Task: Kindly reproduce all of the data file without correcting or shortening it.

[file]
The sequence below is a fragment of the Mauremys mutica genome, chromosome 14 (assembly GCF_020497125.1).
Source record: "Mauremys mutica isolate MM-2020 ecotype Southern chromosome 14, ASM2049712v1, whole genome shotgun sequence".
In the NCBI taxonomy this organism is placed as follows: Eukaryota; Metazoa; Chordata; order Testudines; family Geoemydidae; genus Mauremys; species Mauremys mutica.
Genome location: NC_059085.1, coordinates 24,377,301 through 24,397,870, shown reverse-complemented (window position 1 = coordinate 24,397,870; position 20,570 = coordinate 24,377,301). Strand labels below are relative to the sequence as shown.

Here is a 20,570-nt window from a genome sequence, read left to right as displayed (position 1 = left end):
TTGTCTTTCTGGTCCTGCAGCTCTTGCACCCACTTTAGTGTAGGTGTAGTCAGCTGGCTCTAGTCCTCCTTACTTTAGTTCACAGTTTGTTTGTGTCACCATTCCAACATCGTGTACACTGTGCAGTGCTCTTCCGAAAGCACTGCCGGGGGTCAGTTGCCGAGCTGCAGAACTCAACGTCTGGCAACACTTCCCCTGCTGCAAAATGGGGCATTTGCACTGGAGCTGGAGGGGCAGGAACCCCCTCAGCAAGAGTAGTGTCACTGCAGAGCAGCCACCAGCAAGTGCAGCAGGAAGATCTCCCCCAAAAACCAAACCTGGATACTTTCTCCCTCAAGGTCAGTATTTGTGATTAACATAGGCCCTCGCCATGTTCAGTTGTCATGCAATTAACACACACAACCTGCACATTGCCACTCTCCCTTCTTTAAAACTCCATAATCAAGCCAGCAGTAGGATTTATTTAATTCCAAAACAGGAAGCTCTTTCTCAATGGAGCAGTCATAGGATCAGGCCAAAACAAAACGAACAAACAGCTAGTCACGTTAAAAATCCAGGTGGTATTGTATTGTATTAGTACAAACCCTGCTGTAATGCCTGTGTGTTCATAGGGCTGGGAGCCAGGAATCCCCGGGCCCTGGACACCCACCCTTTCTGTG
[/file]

The sequence below is a fragment of the Mauremys mutica genome, chromosome 14 (assembly GCF_020497125.1).
Source record: "Mauremys mutica isolate MM-2020 ecotype Southern chromosome 14, ASM2049712v1, whole genome shotgun sequence".
In the NCBI taxonomy this organism is placed as follows: Eukaryota; Metazoa; Chordata; order Testudines; family Geoemydidae; genus Mauremys; species Mauremys mutica.
Genome location: NC_059085.1, coordinates 24,377,301 through 24,397,870, shown reverse-complemented (window position 1 = coordinate 24,397,870; position 20,570 = coordinate 24,377,301). Strand labels below are relative to the sequence as shown.

Here is a 20,570-nt window from a genome sequence, read left to right as displayed (position 1 = left end):
TTGTCTTTCTGGTCCTGCAGCTCTTGCACCCACTTTAGTGTAGGTGTAGTCAGCTGGCTCTAGTCCTCCTTACTTTAGTTCACAGTTTGTTTGTGTCACCATTCCAACATCGTGTACACTGTGCAGTGCTCTTCCGAAAGCACTGCCGGGGGTCAGTTGCCGAGCTGCAGAACTCAACGTCTGGCAACACTTCCCCTGCTGCAAAATGGGGCATTTGCACTGGAGCTGGAGGGGCAGGAACCCCCTCAGCAAGAGTAGTGTCACTGCAGAGCAGCCACCAGCAAGTGCAGCAGGAAGATCTCCCCCAAAAACCAAACCTGGATACTTTCTCCCTCAAGGTCAGTATTTGTGATTAACATAGGCCCTCGCCATGTTCAGTTGTCATGCAATTAACACACACAACCTGCACATTGCCACTCTCCCTTCTTTAAAACTCCATAATCAAGCCAGCAGTAGGATTTATTTAATTCCAAAACAGGAAGCTCTTTCTCAATGGAGCAGTCATAGGATCAGGCCAAAACAAAACGAACAAACAGCTAGTCACGTTAAAAATCCAGGTGGTATTGTATTGTATTAGTACAAACCCTGCTGTAATGCCTGTGTGTTCATAGGGCTGGGAGCCAGGAATCCCCGGGCCCTGGACACCCACCCTTTCTGTG